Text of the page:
Files this one under classic NIMBYs…
However, one minor point of detail re this point: “The planning committee, whether it has a majority of Labour or Conservative councillors, is legally obliged to follow the advice it receives from the council’s professional planning staff. Unless there are strong legal grounds for opposing a building proposal, the planning authority has no choice but to grant permission”.
The Planning Officers provide their recommendation – Councillor are free to ignore it, and frequently do, but need to have legitimate reasons. Disagreement over impact on amenity/character/appearance are more subjective, and no reason why members cant come to their own conclusions. Of course this could get tested at appeal, but Appeal Costs are rarely awarded against Councils.
According to a report on this subject in the Architects Journal of 4 November 2016, “Local authorities paid out nearly £12 million in costs awarded in planning appeal cases between 2010 and 2016”.
Responses to FOIs from 178 planning authorities showed that over the past six years UK councils spent a total of £11,965,077 paying the costs of victorious developers following failed attempts to fight planning appeals.
Cornwall Council spent the most. It was penalised £981,332 for unsuccessful defences.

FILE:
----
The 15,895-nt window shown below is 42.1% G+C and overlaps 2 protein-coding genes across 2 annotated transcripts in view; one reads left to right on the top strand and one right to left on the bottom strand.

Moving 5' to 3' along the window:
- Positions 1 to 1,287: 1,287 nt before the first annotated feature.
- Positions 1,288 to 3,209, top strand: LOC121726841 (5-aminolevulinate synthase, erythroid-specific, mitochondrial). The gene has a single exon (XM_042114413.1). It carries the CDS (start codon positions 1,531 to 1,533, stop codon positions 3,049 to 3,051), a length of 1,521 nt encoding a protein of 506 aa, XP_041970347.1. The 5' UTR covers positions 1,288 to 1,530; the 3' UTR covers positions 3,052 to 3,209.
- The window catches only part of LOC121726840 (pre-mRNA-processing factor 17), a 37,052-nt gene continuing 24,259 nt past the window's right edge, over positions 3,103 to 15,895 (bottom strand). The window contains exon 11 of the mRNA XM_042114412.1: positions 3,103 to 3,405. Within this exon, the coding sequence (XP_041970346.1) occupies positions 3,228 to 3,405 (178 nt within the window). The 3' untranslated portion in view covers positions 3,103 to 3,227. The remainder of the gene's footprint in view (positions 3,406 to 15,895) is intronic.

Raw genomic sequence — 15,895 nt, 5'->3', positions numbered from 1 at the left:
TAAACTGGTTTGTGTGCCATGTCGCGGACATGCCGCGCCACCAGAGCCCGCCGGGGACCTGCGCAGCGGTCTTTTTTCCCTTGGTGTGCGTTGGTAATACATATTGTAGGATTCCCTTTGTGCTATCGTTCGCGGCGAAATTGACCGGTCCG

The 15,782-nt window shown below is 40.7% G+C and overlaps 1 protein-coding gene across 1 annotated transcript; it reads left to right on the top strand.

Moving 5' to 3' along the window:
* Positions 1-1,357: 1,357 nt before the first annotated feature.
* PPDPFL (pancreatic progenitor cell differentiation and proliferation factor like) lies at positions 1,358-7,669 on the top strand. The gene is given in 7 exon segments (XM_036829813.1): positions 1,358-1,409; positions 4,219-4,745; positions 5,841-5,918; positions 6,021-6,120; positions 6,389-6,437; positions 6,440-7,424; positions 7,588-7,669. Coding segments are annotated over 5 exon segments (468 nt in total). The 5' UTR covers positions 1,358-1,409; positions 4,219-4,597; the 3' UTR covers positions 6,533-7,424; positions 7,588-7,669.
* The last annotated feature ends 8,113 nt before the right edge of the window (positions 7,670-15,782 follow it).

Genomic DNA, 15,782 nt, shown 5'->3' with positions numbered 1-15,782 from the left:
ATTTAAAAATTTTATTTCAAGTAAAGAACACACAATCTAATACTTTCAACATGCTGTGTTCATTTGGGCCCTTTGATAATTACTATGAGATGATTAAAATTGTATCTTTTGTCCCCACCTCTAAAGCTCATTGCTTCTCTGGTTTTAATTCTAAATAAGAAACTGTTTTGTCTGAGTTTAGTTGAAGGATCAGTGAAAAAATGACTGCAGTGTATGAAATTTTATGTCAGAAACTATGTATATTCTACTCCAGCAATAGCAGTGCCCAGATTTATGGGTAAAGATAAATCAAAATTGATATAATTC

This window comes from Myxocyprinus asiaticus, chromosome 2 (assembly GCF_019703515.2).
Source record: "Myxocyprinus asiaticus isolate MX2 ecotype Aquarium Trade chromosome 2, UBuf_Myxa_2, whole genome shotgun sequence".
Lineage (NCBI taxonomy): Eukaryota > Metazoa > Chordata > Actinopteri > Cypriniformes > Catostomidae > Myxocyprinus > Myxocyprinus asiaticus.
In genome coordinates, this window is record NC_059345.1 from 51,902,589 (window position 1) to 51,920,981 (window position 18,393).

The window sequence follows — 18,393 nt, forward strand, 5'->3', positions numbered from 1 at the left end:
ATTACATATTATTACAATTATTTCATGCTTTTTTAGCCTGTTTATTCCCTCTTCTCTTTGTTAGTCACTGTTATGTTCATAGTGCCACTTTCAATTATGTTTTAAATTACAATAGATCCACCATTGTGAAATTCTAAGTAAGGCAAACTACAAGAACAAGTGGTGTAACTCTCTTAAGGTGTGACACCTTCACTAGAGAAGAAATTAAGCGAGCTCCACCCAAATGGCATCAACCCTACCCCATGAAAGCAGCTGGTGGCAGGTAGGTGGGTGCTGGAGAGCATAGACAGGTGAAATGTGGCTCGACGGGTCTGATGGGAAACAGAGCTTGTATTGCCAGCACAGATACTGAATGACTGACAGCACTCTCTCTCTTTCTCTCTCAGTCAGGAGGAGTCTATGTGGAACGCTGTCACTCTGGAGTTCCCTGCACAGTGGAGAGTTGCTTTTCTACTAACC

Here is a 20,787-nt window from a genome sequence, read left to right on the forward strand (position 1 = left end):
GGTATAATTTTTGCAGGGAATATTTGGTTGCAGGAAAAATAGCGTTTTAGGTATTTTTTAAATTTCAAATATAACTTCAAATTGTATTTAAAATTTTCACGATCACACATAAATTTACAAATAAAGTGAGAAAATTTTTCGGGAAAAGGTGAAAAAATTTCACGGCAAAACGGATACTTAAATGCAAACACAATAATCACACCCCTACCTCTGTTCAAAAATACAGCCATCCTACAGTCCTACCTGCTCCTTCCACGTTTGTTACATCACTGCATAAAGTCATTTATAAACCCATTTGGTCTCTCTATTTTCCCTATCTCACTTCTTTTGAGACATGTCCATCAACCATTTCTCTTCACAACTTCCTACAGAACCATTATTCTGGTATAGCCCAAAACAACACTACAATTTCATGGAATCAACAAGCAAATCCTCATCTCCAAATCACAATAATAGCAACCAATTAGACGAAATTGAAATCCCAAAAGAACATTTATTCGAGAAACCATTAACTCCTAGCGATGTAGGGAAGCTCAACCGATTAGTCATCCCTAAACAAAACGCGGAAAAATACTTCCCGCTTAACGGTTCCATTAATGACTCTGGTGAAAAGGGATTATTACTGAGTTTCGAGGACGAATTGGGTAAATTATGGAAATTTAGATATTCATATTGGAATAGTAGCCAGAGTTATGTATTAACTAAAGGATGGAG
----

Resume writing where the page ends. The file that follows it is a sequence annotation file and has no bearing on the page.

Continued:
Poole Borough Council had the highest number of cost decisions made against it – 30 – and Halton Borough Council paid out the highest average sum per lost appeal – £360,735. Tory Wandsworth had the fifth highest average per lost appeal, at £74,806 a go.
In general, such costs are met from the local planning authority’s budget.
Chartered Architect Peter Stewart suspected that in a lot of cases the costs awarded at successful appeals were the result of elected members refusing applications against planning officers’ advice, with members sometimes ‘grandstanding’ at committees in the presence of objecting voters. “Members are of course entitled to go against officers’ recommendations. My view is that in circumstances where they choose to do so, there should be a formal requirement that they are presented with a publicly available assessment of the likelihood of costs being awarded against the council as a result of their decision, and how much this might be, and then a requirement for members to state that they are taking the decision in the knowledge of those circumstances.”
There’s nothing to stop Croydon Tories asking for that information to be provided by council officers when controversial planning applications are being considered by the Planning Committee. Nor is there any barrier to Croydon Labour putting this political point-scoring opportunity to rest by beating them to it.